Even though many security companies have reacted swiftly to detect and deter drive-by downloads, the game of cat-and-mouse between malicious hackers and researchers plays on. Black Hat will play host to the announcement of "some very advanced techniques that (are) almost impossible to overcome by automated analysis in the past, now, and in the future," according to Wayne Huang and Caleb Sima, who will present the findings of their recent project.
Huang and Sima are releasing a new drive-by download attack framework, Drivesploit, built on top of the popular Metasploit framework.
Insecure Security Infrastructure
If you're one of McAfee's many channel partners, you probably remember all-too-painfully the false positive scuffle that left many a corporate PC inoperable. Besides leaving egg on the face of the security vendor, the McAfee incident served as a stern reminder to all that despite their advocacy, research and leadership in security, vendors in this space are far from invincible.
Researchers Ben Feinstein, Jeff Jarmoc and Dan King aired the industry's dirty laundry with a discussion that covered recently patched vulnerabilities in McAfee and Cisco products that were uncovered by King and Jarmac respectively. Of note was a brand new proof-of-concept man-in-the-middle attack against Cisco Adaptive Security Device Manage that assaults a vulnerability that Cisco just released a patch for in January.
"We've found that security infrastructure appears to be just as prone to security vulnerabilities as other commercial software, if not more so," the speakers said in a statement prior to the show.
Besides the obvious recommendation of patching security products as soon as updates are available, they're also recommending the following:
- make security infrastructure within scope during penetration testing and security assessment activities
- include product security in your organization’s purchasing and product evaluation processes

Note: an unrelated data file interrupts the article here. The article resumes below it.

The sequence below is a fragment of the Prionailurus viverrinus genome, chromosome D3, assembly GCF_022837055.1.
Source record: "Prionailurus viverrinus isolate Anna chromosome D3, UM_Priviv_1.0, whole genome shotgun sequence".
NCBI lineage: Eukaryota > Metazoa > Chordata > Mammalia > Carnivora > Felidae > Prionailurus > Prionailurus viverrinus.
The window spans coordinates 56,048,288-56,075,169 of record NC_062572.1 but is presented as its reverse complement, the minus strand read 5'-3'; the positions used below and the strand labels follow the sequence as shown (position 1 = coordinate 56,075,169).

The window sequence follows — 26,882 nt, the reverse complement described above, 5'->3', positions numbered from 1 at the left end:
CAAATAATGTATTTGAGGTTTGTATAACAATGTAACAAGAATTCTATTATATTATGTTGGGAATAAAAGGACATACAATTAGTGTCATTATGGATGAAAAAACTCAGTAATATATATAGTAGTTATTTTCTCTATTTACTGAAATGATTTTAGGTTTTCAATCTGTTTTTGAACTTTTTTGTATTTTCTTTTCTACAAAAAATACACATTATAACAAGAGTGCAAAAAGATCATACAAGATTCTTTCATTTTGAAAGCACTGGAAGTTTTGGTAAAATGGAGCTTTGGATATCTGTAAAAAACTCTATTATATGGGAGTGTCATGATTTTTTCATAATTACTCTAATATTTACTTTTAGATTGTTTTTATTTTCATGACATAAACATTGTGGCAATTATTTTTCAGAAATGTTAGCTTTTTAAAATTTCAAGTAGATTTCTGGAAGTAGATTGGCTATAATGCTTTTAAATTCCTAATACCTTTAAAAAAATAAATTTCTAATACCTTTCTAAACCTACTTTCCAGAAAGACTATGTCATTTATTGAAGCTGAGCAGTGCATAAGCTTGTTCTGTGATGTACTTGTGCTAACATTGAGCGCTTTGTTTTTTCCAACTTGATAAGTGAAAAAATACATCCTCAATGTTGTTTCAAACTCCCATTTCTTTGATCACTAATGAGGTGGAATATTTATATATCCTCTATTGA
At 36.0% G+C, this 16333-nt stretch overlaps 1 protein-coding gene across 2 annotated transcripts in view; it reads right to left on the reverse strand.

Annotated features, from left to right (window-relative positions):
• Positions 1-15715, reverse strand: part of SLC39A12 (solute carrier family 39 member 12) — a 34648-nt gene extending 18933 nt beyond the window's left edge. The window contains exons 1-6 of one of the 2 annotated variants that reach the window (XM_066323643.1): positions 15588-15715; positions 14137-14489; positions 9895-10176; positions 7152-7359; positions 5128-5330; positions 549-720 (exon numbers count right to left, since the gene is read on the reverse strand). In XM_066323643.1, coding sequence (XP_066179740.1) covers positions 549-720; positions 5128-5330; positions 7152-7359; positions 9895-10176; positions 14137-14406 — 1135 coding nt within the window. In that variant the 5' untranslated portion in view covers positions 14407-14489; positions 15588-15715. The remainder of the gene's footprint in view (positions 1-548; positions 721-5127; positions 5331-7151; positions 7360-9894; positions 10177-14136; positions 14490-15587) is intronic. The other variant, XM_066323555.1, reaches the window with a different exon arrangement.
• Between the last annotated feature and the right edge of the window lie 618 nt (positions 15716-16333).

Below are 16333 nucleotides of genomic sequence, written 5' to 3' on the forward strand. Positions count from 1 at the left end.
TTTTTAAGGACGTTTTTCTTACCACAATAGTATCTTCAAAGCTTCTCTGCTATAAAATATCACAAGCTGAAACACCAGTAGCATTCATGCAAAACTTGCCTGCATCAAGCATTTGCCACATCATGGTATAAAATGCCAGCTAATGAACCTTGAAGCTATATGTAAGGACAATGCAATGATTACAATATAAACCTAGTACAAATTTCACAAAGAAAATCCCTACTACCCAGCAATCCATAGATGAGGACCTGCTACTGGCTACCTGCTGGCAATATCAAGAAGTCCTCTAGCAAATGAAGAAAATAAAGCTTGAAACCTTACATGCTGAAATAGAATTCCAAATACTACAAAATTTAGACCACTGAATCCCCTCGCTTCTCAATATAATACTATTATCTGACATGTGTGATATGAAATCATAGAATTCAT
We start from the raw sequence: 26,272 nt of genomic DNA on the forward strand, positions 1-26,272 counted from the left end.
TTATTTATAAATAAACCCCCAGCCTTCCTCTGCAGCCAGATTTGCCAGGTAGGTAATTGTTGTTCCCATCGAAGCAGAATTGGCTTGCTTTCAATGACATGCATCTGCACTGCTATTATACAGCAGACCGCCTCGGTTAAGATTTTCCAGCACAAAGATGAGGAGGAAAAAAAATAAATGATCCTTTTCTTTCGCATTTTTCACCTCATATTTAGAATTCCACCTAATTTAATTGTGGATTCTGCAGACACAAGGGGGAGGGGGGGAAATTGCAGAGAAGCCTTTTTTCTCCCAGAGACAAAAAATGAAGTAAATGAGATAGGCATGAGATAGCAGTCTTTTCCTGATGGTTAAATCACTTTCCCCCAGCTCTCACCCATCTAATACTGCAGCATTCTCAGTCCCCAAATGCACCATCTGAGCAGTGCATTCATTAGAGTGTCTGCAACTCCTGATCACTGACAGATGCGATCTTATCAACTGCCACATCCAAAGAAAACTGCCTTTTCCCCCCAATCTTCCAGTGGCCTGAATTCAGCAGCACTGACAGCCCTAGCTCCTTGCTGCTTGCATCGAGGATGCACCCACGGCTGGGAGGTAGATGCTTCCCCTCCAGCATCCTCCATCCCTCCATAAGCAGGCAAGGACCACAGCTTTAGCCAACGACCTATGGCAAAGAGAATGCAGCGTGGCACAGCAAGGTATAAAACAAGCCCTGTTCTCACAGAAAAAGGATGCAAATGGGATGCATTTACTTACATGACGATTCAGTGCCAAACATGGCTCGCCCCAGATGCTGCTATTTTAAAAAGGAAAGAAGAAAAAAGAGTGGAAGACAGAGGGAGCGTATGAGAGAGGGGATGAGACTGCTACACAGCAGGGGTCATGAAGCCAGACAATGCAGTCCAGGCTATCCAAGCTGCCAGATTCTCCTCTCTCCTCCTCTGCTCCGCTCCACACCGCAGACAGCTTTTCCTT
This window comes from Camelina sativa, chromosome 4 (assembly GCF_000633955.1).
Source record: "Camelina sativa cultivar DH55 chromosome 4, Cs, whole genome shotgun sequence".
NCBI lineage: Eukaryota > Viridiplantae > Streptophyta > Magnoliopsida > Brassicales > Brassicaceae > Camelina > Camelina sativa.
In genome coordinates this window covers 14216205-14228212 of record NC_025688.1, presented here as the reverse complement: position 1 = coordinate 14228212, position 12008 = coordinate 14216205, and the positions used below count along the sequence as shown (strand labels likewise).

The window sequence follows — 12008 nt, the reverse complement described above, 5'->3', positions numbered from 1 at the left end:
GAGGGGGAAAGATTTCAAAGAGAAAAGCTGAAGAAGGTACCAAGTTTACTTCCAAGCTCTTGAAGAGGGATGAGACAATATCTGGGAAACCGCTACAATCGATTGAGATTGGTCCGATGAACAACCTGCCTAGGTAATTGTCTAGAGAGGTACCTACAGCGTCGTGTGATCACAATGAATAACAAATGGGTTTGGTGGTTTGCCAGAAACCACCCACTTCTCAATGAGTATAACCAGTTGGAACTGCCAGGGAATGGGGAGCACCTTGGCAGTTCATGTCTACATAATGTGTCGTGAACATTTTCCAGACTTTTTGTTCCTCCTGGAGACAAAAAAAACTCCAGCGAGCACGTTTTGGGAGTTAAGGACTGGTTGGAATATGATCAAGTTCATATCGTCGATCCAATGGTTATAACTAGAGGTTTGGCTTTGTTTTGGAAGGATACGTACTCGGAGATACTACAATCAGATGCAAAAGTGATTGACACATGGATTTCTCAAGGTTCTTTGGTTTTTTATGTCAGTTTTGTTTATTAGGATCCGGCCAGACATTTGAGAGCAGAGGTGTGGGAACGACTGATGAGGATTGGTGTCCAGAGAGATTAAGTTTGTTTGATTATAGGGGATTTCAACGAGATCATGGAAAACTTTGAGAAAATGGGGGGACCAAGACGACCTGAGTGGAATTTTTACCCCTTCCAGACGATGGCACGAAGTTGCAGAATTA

- deploy of security products in the role of compensating controls for potential vulnerabilities in other parts of your organization’s security infrastructure.
Nefarious Side of Social Networking
For at least a year now, security gurus have been lamenting the risks posed by social network sites such as Facebook and Twitter. But perhaps nothing has been quite so illuminating as the somewhat exotic-looking, but mild-mannered Robin Sage.
A cute brunette with blond highlights, Sage is smart, too -- a Cyber Security Analyst according to her Facebook, Twitter and LinkedIn profiles. Oh, yeah, and she's also a complete fabrication. Created out of whole cloth by Thomas Ryan of the firm Provide Security, the Robin Sage persona was developed to conduct an experiment on how much information high-ranking folks from Global 500 firms, the National Security Agency and the Department of Defense would give up to a total stranger who happened to be a part of their social networks.
The experiment showed that defense people gave out critical information about troop movements, that Ryan acting as Sage was able to obtain enough information to have been able to inappropriately access some people's e-mail and bank accounts and that many people violated security rules at their respective organizations.
While news had already hit the wire about the Sage experiment, Ryan used Black Hat as a springboard event to further expose the details of his experiment. The whole affair can serve as a concrete example for channel partners to present to customers when explaining the risks of unmanaged and unfettered use of social networks within business environs.